“There are two basic types of Errol Morris film,” writes Evan Kindley in the Nation:
One is the character study of an obsessive individual pursuing a difficult, perhaps impossible goal. Morris loves his Ahabs: the animal-obsessed eccentrics of Fast, Cheap & Out of Control (1997); Fred A. Leuchter Jr., the electric-chair designer who becomes a Holocaust denier, in Mr. Death (1999); Joyce McKinney, the woman who kidnapped a Mormon missionary, in Tabloid (2010). The other type is the historical film dedicated to patient but passionate critique of the American security state. The Fog of War (2003), Standard Operating Procedure (2008), and The Unknown Known (2013) are all works in this mode, and it is these later films that have brought Morris the most mainstream success and, in the case of The Fog of War, a long-deserved Academy Award. Wormwood blends these two genres.
Writing for NPR, Ella Taylor sets it up:
What is known for sure about American military scientist Frank Olson is that on November 28, 1953, the bacteriologist and father of three plunged to his death from the 13th floor of the Statler hotel in New York City, not long after he was secretly drugged with LSD on the orders of his CIA superior. Whether Olson was pushed, or jumped, or was nudged into committing suicide remains unclear. But indeterminacy with a generous side of conspiracy is catnip to director Errol Morris, who has made either a 241-minute film or a six-part television series depending on where and how you plan to watch it, about the tragedy's long reach into Olson's family and America's secretive political culture.
Introducing his interview with Morris for Vulture, Matt Zoller Seitz suggests that Wormwood “might be his most ambitious work yet, blending visually fragmented interviews and lavishly produced, period-accurate scripted scenes with actors like Peter Sarsgaard and Molly Parker.” And Seitz talks with Morris about “his evolving aesthetic, his interactions with former secretaries of Defense Donald Rumsfeld and Robert S. McNamara, what he thinks of ‘fake news,’ and whether it’s possible to ever really know the truth about anything.”
Wormwood is “my kind of story for many reasons—because of its complexity and the layers of story and anti-story,” Morris tells Joshua Oppenheimer (The Act of Killing) in Filmmaker. Oppenheimer: “What do you mean by anti-story?” Morris: “The attempts at covering up the story become part of the story itself.”
For the Los Angeles Times, Amy Kaufman and Mark Olsen moderate a roundtable discussion with Hong Chau (Alexander Payne’s Downsizing), Holly Hunter (Michael Showalter’s The Big Sick), Allison Janney (Craig Gillespie’s I, Tonya), Nicole Kidman (Sofia Coppola’s The Beguiled), Laurie Metcalf (Greta Gerwig’s Lady Bird), and Michelle Pfeiffer (Darren Aronofsky’s mother!).
Speaking of Aronofsky, he’s Marc Maron’s guest on the WTF Podcast (73’07”) and, as for mother!, none other than Jordan Peele (Get Out) says, “I think that that movie will stand the test of time in a way that more successful movies won’t.”
The quote comes from Wesley Morris’s profile of Peele, the cover story of the current issue of the New York Times Magazine. Among the many topics covered here are the origin of the “sunken place” in Get Out and, of course, his next film. “Peele says he wants to make ‘more social thrillers about different human demons, and the first human demon that I was trying to tackle with Get Out was racism and neglect for one another. It’s going to be another piece of that project.’”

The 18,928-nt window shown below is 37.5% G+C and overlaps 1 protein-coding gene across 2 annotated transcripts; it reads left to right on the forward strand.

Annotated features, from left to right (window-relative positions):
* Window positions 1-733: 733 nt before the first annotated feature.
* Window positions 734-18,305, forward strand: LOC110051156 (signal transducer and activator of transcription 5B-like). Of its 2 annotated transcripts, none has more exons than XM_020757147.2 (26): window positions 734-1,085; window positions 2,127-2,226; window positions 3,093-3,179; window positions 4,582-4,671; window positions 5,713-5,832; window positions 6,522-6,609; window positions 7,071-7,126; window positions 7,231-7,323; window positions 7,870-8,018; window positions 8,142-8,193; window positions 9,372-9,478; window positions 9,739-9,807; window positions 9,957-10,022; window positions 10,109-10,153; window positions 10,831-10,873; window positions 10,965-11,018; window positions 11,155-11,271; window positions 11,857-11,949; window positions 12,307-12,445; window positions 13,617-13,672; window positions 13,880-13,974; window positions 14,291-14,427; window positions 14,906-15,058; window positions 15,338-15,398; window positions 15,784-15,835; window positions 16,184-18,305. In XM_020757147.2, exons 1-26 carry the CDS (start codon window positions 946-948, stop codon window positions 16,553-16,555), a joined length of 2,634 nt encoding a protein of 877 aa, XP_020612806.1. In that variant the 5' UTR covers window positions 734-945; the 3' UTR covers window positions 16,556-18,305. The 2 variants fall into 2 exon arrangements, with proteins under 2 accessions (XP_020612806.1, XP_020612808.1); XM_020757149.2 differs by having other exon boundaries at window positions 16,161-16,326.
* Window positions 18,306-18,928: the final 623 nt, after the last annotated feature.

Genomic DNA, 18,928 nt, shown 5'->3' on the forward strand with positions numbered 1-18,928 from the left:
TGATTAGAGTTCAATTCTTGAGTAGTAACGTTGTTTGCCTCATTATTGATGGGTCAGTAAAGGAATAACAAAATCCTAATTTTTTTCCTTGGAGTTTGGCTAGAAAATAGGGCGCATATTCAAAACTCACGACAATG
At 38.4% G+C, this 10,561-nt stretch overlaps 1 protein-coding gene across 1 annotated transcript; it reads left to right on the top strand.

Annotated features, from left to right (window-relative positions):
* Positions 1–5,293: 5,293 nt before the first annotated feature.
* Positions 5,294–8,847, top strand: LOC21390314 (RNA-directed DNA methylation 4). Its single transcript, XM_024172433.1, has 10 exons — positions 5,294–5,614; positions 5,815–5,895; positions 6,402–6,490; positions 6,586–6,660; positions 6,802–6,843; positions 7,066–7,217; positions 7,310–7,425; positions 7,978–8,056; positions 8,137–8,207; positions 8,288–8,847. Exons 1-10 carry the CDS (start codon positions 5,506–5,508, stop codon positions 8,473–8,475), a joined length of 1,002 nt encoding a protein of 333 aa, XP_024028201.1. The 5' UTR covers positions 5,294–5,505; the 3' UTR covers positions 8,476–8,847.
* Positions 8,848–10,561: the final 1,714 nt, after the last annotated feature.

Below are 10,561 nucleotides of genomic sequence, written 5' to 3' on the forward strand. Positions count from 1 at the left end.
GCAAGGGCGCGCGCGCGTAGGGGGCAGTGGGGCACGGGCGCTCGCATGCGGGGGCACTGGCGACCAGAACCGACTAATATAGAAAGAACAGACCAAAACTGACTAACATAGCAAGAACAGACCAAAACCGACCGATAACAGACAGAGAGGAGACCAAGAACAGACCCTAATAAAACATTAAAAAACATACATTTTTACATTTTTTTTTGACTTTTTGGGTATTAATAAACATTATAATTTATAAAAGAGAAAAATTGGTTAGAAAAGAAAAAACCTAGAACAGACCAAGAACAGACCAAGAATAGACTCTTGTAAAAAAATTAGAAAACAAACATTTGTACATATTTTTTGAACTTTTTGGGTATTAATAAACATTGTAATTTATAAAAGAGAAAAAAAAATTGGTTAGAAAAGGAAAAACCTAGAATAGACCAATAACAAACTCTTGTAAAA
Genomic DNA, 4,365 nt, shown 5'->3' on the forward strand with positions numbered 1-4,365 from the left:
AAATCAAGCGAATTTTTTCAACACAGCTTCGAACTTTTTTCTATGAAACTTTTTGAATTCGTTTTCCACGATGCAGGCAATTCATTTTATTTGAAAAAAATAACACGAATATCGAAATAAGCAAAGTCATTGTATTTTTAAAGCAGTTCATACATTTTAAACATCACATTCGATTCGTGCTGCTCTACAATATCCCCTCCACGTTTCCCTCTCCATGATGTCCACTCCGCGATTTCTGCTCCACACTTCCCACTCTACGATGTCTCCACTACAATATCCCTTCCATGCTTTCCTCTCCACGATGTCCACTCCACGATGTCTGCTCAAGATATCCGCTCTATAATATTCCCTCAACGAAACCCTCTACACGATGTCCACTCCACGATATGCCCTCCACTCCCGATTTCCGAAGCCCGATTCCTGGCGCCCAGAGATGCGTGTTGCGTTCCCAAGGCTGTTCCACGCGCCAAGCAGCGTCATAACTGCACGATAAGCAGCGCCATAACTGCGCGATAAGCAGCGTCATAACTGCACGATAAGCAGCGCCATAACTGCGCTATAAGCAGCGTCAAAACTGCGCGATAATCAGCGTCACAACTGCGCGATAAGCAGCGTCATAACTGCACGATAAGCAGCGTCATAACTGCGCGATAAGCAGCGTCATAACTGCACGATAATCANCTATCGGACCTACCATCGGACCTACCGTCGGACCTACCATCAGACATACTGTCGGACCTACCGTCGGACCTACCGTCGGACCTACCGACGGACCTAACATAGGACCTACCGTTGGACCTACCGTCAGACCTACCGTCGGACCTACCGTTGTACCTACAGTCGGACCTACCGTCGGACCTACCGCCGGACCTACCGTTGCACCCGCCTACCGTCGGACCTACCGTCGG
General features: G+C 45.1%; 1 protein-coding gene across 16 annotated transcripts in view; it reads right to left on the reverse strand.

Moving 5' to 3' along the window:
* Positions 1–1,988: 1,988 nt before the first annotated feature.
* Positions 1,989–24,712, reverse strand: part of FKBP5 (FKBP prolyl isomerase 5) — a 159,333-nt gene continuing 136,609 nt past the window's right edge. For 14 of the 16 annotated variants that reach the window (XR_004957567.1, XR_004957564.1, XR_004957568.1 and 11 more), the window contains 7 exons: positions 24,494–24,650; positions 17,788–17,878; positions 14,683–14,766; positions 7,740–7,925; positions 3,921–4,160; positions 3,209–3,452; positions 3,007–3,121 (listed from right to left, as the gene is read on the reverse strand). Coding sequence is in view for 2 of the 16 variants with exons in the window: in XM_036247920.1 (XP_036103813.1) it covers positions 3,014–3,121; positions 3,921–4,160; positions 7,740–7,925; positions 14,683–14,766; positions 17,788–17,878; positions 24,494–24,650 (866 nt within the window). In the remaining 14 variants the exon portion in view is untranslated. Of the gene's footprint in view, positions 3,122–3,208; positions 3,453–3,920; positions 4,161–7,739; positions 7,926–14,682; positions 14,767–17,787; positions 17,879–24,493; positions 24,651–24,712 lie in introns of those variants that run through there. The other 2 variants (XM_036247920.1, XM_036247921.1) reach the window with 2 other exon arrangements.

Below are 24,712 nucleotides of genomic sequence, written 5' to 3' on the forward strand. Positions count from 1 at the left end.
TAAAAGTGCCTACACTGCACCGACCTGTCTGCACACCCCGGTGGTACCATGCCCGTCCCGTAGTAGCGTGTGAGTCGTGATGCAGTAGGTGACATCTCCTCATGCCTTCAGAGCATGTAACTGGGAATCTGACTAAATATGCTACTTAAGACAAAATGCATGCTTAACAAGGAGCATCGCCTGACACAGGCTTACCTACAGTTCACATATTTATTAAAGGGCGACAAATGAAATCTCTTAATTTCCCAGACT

Chris O’Falt talks with Peele for IndieWire’s Filmmaker Toolkit podcast (30’46”).
Ryan Coogler’s Black Panther will be out in February, and Ava DuVernay’s A Wrinkle in Time, the subject of Eliza Berman’s cover story for the new issue of Time, follows in March. At the recent Vulture Festival, Kyle Buchanan got the two of them talking “about their lives, their careers, and the inclusive future both directors hope for.”
Buchanan also talks with Paul Thomas Anderson about Phantom Thread (“I think it might be peculiar, but I don’t think it’s more or less idiosyncratic than most movies”), the story behind the name “Reynolds Woodcock,” and working with Daniel Day-Lewis. Rolling Stone’s David Fear asks Anderson about Vicky Krieps (“there was never someone who could tell the story of the film through their face the way she could”) and the late Jonathan Demme, to whom Phantom Thread is dedicated: “Even Jonathan's darkest movies are hopeful. I take inspiration from that.”
From Zach Baron in GQ: “Anderson set and shot Phantom Thread in London, in part because of his affection for that city. ‘But you know, the second I hit the ground here, it was like that Californian kicked back in. I mean, I had my shorts on and my flip-flops within seconds.’ He laughed. ‘And I was driving down—you know, going from the center of London, the most beautiful, oldest, greatest city on the planet, and then here I was just sort of running down like Jimmy Stewart, like, Hello, Subway! You know, Hello, Chili’s! So full of gratitude to be back here. Hello, IHOP!’” And for the Los Angeles Times, Mark Olsen talks with Anderson, Krieps, costume designer Mark Bridges, and production designer Mark Tildesley.